To move us forward, I first want to trace us back. Our English-speaking, second-generation congregations derive from and are often housed within first-generation churches. It seems to me that this provenance and patronage has shaped our community in some unfortunate ways.
Growing up in Tacoma, Washington, I attended Korean churches mostly populated with working-class, first-generation immigrants. These men and women spent their days in corner stores, dry cleaners, and nail salons, sometimes as the bosses but often as employees. Many of the elderly attendees lived on public assistance and in government apartments. There were also a number of women wed to US servicemen, raising issues of identity and belonging. They were congregants, in other words, who had a lot to say about gendered and raced hierarchies and the burdens of economic survival.
For these members of the American underclass, Sunday could have represented an opportunity to apply Jesus’ egalitarian teachings. Every church meeting could have been a chance to problematize hierarchies and conservative politics, none of which had ever operated in their favor. But no culture of protest, no liberation theology akin to that in African American churches, ever emerged. Church instead became a theater in which to enact compensatory social dramas. Dressed to the nines and seeking legitimating titles such as “elder” or “director,” first-generation members played the role of people who had made it in American society. The churches I saw in my adolescence were awash with business dealings and competitive capitalism: the show-and-tell of expensive purses, luxury cars, overlarge tract houses, and entrepreneurial success. In one such church, the weekly bulletin would announce the top offering-givers from the previous Sunday. That same church, in a year of Pacific Northwest flooding, refused to store the soggy belongings of displaced elderly Koreans.
Church was a place to feel self-satisfied and to distinguish oneself from the under-underclass. First-generation pastors preached on the subservience of women, encouraged their parishioners to attend anti-gay protests, and lent credence to the prosperity gospel, the idea that faith is rewarded materially. Under the aegis of bourgeois Christianity, immigrant men could pad their egos by mistreating their wives and children. Even if life wasn’t perfect in that 24-hour deli, the thinking went, it was still better than being a woman or poor or gay. I recall one pastor’s vituperative sermon against homosexual marriage. He railed against the immorality of this concept, while his son, who had come out to him a few months earlier, sat quietly in the rearmost pew. Around the same time, this church upheld the “elder” status of a repeat batterer, revoking his title only when his wife showed up with a broken arm.
These may be outlying examples, and it is easy enough to criticize our parents’ generation of churches. But my concern is that younger congregations exhibit similar features. Queens College Professor Pyong Gap Min has observed, for example, that second-generation churches are as patriarchal as their forebears, but under the banner of scriptural rather than Confucian authority. As my opening anecdote illustrates, the Korean American church continues to incubate a culture in which women accept lesser roles and authority goes unquestioned. Second-generation churches, divorced as they are from a social justice gospel, fail to challenge middle-class values focused on consumption, accumulation, and social stability.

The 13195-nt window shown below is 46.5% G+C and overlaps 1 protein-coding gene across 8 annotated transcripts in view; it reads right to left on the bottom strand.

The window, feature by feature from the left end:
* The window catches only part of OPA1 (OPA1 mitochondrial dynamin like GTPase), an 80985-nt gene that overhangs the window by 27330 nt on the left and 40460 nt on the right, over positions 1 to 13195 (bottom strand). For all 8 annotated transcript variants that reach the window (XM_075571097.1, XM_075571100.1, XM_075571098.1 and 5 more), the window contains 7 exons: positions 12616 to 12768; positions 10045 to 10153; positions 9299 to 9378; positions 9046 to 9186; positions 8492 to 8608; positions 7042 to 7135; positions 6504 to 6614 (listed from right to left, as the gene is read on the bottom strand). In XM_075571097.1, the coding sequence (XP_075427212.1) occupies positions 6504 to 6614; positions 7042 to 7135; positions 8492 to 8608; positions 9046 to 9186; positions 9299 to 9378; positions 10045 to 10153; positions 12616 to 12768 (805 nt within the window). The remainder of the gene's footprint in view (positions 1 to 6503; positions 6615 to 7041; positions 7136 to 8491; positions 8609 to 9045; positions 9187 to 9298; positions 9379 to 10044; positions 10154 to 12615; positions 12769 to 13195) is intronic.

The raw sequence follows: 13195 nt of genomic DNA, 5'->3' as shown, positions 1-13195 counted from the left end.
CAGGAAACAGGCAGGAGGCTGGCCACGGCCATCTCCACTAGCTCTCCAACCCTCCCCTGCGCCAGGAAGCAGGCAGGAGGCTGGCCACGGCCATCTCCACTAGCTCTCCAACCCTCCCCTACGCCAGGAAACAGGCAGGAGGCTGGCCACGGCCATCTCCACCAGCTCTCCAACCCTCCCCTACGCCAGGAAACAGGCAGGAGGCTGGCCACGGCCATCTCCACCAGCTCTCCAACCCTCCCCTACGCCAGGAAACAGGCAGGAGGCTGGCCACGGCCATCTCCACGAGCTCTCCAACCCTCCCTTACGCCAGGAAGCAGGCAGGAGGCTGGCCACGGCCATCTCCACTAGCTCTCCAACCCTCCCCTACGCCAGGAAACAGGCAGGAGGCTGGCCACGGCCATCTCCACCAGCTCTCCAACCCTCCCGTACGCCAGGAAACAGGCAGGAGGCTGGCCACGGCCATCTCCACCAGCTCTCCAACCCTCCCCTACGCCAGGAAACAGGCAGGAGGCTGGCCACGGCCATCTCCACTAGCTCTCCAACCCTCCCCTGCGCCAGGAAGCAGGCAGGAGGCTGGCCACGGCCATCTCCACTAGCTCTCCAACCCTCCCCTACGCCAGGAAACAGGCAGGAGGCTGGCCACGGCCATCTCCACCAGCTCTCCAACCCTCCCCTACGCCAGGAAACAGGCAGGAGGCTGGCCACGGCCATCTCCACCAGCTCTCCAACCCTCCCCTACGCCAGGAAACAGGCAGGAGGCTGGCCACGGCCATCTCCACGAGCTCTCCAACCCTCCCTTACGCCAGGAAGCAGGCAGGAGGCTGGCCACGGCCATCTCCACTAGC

This would be less problematic if Korean America were tangibly located outside the church. After all, every ethnic and racial group has its conservative members. But with so many Korean Americans raised and trained in the ways of the church, our community is disproportionately under the influence of these institutions and their regressive politics.
What this points to -- insofar as we care about social progress and choose to approach it in part as “Korean Americans” -- is the need to imagine ourselves in new, open-ended ways. Here our lineage may help us, for embedded in Korea’s troubled history is a long tradition of revolt and self-determination. Groups like Koreatown Immigrant Workers Alliance in Los Angeles and Nodutdol for Korean Community Development in New York City are organizing working-class immigrants and second-generation Korean-Americans according to this particular strain of progressivism. There are social services providers, political action groups, arts collectives, LGBTQ centers, and feminist organizations who offer other, unorthodox visions of the Korean American community. None of these are necessarily incompatible with religion; they instead signal the diaspora’s many moving parts and suggest the limits of Korean American church dogma.
Without the balancing effect of secular community networks, a church-centered Korean America will risk succumbing to the demagoguery and political opportunism of the Religious Right and the Tea Party. Glen Beck and Sarah Palin, rallying some 300,000 acolytes at the Lincoln Memorial in August, preached a dangerous conflation of ill-defined Christianity, conservative morality, and uncritical politics. I should hope we can, collectively, do better than this.
A broadened base of Korean America will hardly sound the death knell for Christian institutions. Rather, with parishioners rooted both in their churches and other Korean American organizations and community spaces, a diversified discourse will open up, one that attends to global concerns and honors its participants equally. Churches themselves could involve Korean Americans in progressive political dialogue, raise women leaders, and encourage support for class struggles. It is a necessary step in our evolution and a timely project of reform.
Adapted from “Toward a Korean-American Reformation,” originally published in Senses: The Korean American Journal, Yale College, Fall 2010.